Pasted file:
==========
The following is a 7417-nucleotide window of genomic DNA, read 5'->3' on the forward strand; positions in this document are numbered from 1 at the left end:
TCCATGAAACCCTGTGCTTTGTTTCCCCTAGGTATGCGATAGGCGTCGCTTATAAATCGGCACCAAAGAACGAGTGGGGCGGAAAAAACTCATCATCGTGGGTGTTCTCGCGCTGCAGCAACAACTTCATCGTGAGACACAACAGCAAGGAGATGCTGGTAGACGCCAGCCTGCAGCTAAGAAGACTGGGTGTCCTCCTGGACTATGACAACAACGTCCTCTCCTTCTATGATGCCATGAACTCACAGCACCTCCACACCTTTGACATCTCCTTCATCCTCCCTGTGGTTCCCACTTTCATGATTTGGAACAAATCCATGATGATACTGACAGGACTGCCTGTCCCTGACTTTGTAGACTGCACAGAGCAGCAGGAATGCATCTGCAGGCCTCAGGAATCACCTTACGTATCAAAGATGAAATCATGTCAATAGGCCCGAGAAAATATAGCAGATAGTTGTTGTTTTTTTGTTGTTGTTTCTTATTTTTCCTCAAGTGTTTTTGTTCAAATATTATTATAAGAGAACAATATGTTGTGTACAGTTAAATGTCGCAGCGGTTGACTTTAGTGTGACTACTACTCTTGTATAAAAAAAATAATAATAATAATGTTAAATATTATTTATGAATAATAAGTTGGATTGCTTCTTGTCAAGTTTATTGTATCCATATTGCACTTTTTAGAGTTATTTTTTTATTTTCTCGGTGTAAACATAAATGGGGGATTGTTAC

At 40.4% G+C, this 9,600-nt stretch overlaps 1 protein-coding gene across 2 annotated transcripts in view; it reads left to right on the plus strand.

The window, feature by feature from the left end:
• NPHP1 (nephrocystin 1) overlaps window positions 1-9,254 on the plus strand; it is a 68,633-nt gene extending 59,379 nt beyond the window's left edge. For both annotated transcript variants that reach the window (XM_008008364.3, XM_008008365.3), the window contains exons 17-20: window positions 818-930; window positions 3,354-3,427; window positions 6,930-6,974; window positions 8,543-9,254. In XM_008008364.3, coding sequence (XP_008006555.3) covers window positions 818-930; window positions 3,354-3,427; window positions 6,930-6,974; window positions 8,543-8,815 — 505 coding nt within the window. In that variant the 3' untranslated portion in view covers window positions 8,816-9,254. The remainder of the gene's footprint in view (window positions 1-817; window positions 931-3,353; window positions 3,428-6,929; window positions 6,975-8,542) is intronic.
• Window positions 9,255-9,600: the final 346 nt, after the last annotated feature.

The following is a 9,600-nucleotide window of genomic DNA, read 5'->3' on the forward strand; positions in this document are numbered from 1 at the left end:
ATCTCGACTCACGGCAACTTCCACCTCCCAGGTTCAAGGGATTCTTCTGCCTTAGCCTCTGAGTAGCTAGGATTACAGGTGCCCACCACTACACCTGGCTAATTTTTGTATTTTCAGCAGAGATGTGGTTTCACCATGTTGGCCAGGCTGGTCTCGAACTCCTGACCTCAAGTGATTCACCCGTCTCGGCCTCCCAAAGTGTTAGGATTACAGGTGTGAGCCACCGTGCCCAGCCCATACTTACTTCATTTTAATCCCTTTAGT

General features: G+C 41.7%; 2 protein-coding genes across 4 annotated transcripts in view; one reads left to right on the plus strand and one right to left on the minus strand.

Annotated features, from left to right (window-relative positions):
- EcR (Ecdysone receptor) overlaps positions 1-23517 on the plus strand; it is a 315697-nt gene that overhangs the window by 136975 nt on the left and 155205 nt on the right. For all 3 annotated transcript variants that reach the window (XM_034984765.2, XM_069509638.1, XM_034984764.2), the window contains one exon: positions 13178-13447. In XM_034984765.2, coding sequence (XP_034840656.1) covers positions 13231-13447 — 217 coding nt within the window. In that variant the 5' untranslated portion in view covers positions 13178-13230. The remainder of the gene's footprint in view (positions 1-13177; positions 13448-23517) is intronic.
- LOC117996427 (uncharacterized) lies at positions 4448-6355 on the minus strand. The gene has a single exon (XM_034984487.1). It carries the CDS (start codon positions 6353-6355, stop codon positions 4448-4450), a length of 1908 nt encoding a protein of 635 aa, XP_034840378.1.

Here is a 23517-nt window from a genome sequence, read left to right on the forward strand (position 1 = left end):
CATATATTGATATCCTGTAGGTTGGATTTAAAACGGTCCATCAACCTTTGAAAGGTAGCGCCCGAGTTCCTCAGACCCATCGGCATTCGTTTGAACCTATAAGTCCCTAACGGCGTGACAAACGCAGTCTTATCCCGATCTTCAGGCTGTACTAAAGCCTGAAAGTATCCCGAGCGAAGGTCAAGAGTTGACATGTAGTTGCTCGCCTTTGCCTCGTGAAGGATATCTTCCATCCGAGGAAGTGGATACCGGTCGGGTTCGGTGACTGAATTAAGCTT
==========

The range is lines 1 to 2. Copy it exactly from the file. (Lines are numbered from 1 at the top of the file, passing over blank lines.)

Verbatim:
The following is a 7417-nucleotide window of genomic DNA, read 5'->3' on the forward strand; positions in this document are numbered from 1 at the left end:
TCCATGAAACCCTGTGCTTTGTTTCCCCTAGGTATGCGATAGGCGTCGCTTATAAATCGGCACCAAAGAACGAGTGGGGCGGAAAAAACTCATCATCGTGGGTGTTCTCGCGCTGCAGCAACAACTTCATCGTGAGACACAACAGCAAGGAGATGCTGGTAGACGCCAGCCTGCAGCTAAGAAGACTGGGTGTCCTCCTGGACTATGACAACAACGTCCTCTCCTTCTATGATGCCATGAACTCACAGCACCTCCACACCTTTGACATCTCCTTCATCCTCCCTGTGGTTCCCACTTTCATGATTTGGAACAAATCCATGATGATACTGACAGGACTGCCTGTCCCTGACTTTGTAGACTGCACAGAGCAGCAGGAATGCATCTGCAGGCCTCAGGAATCACCTTACGTATCAAAGATGAAATCATGTCAATAGGCCCGAGAAAATATAGCAGATAGTTGTTGTTTTTTTGTTGTTGTTTCTTATTTTTCCTCAAGTGTTTTTGTTCAAATATTATTATAAGAGAACAATATGTTGTGTACAGTTAAATGTCGCAGCGGTTGACTTTAGTGTGACTACTACTCTTGTATAAAAAAAATAATAATAATAATGTTAAATATTATTTATGAATAATAAGTTGGATTGCTTCTTGTCAAGTTTATTGTATCCATATTGCACTTTTTAGAGTTATTTTTTTATTTTCTCGGTGTAAACATAAATGGGGGATTGTTAC